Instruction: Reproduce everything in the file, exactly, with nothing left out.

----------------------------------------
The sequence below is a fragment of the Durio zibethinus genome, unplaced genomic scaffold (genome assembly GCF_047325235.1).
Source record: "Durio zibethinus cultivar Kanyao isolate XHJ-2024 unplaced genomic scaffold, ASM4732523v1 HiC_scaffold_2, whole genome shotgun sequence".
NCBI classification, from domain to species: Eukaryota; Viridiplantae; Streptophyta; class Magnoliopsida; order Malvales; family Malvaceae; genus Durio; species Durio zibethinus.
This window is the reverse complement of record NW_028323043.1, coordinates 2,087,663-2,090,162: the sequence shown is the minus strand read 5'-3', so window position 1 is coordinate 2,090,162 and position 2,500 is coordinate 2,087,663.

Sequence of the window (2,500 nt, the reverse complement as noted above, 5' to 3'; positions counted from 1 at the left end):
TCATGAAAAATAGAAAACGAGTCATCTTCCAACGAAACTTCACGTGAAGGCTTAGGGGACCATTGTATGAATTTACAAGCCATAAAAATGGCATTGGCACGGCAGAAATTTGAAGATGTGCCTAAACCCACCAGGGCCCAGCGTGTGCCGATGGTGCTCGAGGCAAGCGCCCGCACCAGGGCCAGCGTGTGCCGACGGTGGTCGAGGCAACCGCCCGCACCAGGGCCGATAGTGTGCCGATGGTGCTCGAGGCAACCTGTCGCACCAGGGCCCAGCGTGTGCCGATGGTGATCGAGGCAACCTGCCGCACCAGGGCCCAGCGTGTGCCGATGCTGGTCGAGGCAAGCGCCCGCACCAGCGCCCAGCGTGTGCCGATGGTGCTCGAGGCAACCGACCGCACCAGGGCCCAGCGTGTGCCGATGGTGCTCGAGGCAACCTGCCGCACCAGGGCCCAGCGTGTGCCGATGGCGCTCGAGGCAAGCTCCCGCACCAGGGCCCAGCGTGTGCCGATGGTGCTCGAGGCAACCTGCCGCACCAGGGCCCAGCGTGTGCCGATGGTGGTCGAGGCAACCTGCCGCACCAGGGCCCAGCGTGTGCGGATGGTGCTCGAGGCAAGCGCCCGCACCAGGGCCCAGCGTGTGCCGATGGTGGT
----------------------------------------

The sequence below is a fragment of the Durio zibethinus genome, unplaced genomic scaffold (genome assembly GCF_047325235.1).
Source record: "Durio zibethinus cultivar Kanyao isolate XHJ-2024 unplaced genomic scaffold, ASM4732523v1 HiC_scaffold_2, whole genome shotgun sequence".
NCBI classification, from domain to species: Eukaryota; Viridiplantae; Streptophyta; class Magnoliopsida; order Malvales; family Malvaceae; genus Durio; species Durio zibethinus.
This window is the reverse complement of record NW_028323043.1, coordinates 2,087,663-2,090,162: the sequence shown is the minus strand read 5'-3', so window position 1 is coordinate 2,090,162 and position 2,500 is coordinate 2,087,663.

Sequence of the window (2,500 nt, the reverse complement as noted above, 5' to 3'; positions counted from 1 at the left end):
TCATGAAAAATAGAAAACGAGTCATCTTCCAACGAAACTTCACGTGAAGGCTTAGGGGACCATTGTATGAATTTACAAGCCATAAAAATGGCATTGGCACGGCAGAAATTTGAAGATGTGCCTAAACCCACCAGGGCCCAGCGTGTGCCGATGGTGCTCGAGGCAAGCGCCCGCACCAGGGCCAGCGTGTGCCGACGGTGGTCGAGGCAACCGCCCGCACCAGGGCCGATAGTGTGCCGATGGTGCTCGAGGCAACCTGTCGCACCAGGGCCCAGCGTGTGCCGATGGTGATCGAGGCAACCTGCCGCACCAGGGCCCAGCGTGTGCCGATGCTGGTCGAGGCAAGCGCCCGCACCAGCGCCCAGCGTGTGCCGATGGTGCTCGAGGCAACCGACCGCACCAGGGCCCAGCGTGTGCCGATGGTGCTCGAGGCAACCTGCCGCACCAGGGCCCAGCGTGTGCCGATGGCGCTCGAGGCAAGCTCCCGCACCAGGGCCCAGCGTGTGCCGATGGTGCTCGAGGCAACCTGCCGCACCAGGGCCCAGCGTGTGCCGATGGTGGTCGAGGCAACCTGCCGCACCAGGGCCCAGCGTGTGCGGATGGTGCTCGAGGCAAGCGCCCGCACCAGGGCCCAGCGTGTGCCGATGGTGGT